Here is the U.S. National Transportation Safety Board preliminary report, “Norfolk Southern Railway Train Derailment with Subsequent Hazardous Material Release and Fires” [PDF]. The track along which the train travelled prior to the accident was equipped with wayside defect detectors which monitor, among other items, bearing temperatures of axles of passing trains (“Hot Bearing Detector” or HBD). The report states:
On the Fort Wayne Line of the Keystone Division, NS has equipped their rail network with HBD systems to assess the temperature conditions of wheel bearings while en route. The function of the HBD is to detect overheated bearings and provide audible real-time warnings to train crews. Train 32N passed three HBD systems on its trip before the derailment. At MP 79.9, the suspect bearing from the 23rd car had a recorded temperature of 38°F above ambient temperature. When train 32N passed the next HBD, at MP 69.01, the bearing’s recorded temperature was 103°F above ambient. The third HBD, at MP 49.81, recorded the suspect bearing’s temperature at 253°F above ambient.
After the train stopped, the crew observed fire and smoke and notified the Cleveland East dispatcher of a possible derailment. With dispatcher authorization, the crew applied handbrakes to the two railcars at the head of the train, uncoupled the head-end locomotives, and moved the locomotives about 1 mile from the uncoupled railcars. Responders arrived at the derailment site and began response efforts.
Theoretically, the emergency brake should operate by simultaneously braking all cars to prevent accordioning. Accordioning should only occur if a lead car or locomotive braked and trailing ones did not.
Here is a video explaining how railway defect detectors work.
That’s why they have started to put electrically operated air releases onto railroad cars – because the engine can release the air, but it take some time to decompress all the way through the train, so that the front cars are braking, but the rear cars are still moving with all their intertia.
That’s inexcusable. When you pass an HBD, it tells you either that there is a hotbox somewhere on your train N axles back, or it says “no defects found”. If you, as an engineer, pass an HBD, and don’t hear the report, you should stop your train and let the dispatcher know.
In 2019, trains in the US traveled 777 million train-kilometers and experienced 1,338 derailments. [0.0058Mm per derailment]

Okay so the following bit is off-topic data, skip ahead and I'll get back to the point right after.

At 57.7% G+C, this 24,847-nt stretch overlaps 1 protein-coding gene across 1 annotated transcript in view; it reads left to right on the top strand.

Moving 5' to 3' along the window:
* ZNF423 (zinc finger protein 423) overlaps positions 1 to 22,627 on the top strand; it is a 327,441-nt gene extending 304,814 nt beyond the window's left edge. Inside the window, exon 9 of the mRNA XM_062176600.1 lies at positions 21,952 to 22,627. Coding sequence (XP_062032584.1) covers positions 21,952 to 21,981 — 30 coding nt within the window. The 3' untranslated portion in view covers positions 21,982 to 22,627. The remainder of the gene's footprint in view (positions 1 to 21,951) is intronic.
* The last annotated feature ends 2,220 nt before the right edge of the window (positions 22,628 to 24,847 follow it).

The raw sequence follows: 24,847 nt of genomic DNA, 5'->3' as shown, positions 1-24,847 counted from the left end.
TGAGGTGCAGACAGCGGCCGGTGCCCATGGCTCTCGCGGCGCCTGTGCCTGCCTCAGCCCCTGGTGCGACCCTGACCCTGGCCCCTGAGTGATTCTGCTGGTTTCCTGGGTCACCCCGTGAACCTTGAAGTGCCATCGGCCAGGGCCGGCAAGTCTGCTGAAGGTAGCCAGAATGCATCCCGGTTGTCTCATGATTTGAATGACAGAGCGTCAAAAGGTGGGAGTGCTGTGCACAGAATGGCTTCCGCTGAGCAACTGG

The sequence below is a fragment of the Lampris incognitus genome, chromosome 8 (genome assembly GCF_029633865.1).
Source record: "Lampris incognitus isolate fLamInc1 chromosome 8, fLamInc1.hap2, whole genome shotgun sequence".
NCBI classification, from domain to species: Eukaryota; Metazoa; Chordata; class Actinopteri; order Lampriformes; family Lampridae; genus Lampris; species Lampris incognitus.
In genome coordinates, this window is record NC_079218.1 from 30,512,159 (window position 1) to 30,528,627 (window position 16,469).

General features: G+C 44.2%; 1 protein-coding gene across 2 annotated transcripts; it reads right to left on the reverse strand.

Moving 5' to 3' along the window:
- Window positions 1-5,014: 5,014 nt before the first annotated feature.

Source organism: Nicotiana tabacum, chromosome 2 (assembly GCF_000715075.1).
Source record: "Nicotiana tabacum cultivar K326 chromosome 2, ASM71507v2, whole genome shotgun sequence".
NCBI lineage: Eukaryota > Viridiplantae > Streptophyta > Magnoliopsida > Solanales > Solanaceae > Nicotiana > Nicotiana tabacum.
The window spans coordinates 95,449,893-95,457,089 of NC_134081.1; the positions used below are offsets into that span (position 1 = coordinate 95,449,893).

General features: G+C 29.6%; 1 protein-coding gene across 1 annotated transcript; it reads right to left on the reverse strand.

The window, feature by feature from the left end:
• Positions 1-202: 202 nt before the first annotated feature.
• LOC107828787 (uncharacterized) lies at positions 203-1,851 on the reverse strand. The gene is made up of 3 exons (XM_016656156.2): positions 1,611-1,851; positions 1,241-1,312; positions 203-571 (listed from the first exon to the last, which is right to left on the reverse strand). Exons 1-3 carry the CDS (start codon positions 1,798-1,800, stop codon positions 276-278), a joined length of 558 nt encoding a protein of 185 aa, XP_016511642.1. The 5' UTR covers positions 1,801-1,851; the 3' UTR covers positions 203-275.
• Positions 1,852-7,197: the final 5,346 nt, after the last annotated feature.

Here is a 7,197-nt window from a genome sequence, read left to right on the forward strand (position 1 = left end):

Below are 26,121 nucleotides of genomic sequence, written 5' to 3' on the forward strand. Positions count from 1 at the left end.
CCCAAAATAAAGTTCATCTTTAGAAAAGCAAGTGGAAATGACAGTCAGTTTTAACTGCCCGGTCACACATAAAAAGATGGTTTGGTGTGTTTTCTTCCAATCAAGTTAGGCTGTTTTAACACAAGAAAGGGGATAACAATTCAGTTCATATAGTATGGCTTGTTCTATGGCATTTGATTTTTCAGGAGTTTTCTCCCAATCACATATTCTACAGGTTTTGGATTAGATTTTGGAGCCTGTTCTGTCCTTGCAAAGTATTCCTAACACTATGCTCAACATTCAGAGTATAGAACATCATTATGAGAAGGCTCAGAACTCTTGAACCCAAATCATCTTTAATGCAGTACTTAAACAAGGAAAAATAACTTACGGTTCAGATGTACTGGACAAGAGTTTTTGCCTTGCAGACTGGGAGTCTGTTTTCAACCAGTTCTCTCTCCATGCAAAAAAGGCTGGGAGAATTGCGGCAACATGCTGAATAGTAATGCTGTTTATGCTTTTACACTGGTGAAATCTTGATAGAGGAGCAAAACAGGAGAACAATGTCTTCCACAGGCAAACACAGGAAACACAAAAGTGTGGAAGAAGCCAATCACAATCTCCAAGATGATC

The same year trains in the EU traveled 4.5 billion train-kilometers and experienced 73 derailments. [0.61Mm per derailment]
Japan: 2 billion train-kilometers and 9 derailments. [2.2Mm per derailment]
via Scott Santens: "In 2019, trains in the US traveled 777 million tr…" - Hachyderm.io (haven’t verified the numbers, but seems plausible)
I don’t get the train-km per derailment numbers from the figures cited in the linked post. From Fourmilab Units Calculator:
(777 million Train km) / (1338 Derailment) = 0.58071749 (million Train km) / Derailment
(4.5 billion Train km) / (73 Derailment) = 61.643836 (million Train km) / Derailment
(2 billion Train km) / (9 Derailment) = 222.22222 (million Train km) / Derailment
I toyed with the megameter (Mm) unit, converting from the underlying social media post.
Are the derailment numbers comparable? Rail traffic in EU & Japan is primarily passenger service, whereas rail traffic in the US is overwhelmingly freight. It would be reasonable for the standards for passenger service to be higher.
In Switzerland, it’s difficult to directly compare passenger and freight traffic because passenger traffic is quoted in train-kilometres and seat-kilometres, while freight is measured by net tonne-kilometres. A sense of the mix is given by the number of locomotives assigned to each service: 322 for passenger and 221 for freight. This is for the Swiss Federal Railways and does not include regional railways such as BLS, which is 55.8% owned by the canton of Berne and 21.7% by the Confederation (but not the Federal Railways).
Another example of such biases is this road safety display - that neglects to incorporate the variability in the miles driven (or ridden) across geographies:
Here is a table from the Junior Woodchucks’ Guidebook of road deaths, which I have displayed sorted in descending order of number of deaths per billion vehicle-kilometres. The countries shown are the only ones for which such figures are published—it is likely there are many countries worse than Mexico, number 1 here, for which no data are available.
I was astonished to see that Israel comes in between Japan and France on this measure. That certainly isn’t what I’d have guessed from crossing the street there.
Even in the above spreadsheet, there’s an interesting contrast between low population density countries (Norway/Sweden) and higher population density countries (Belgium/Hong Kong) - but also between the Latin cultures in Europe (Belgium) and Teutonic ones (Netherlands).
Speaking of Latin (including Israel) vs Teutonic, there’s a certain order in chaos, as long as everyone knows the rules:
Switzerland is not a low population density country. It is 71st in the world with 211 people/km², comparable to Italy (197) and Germany (234). Norway is low density, 215th in the world, with 17 people/km². Mexico is relatively low density, rank 154, with 65 people/km². By comparison, the U.S. ranks 186th with 35 people/km².
For highway death statistics, for some countries such as Norway and Switzerland, I think you’d need to look at “effective population density” taking into account that substantial parts of both countries are essentially uninhabited with few roads, and most of the population and highways concentrated into a portion of the territory.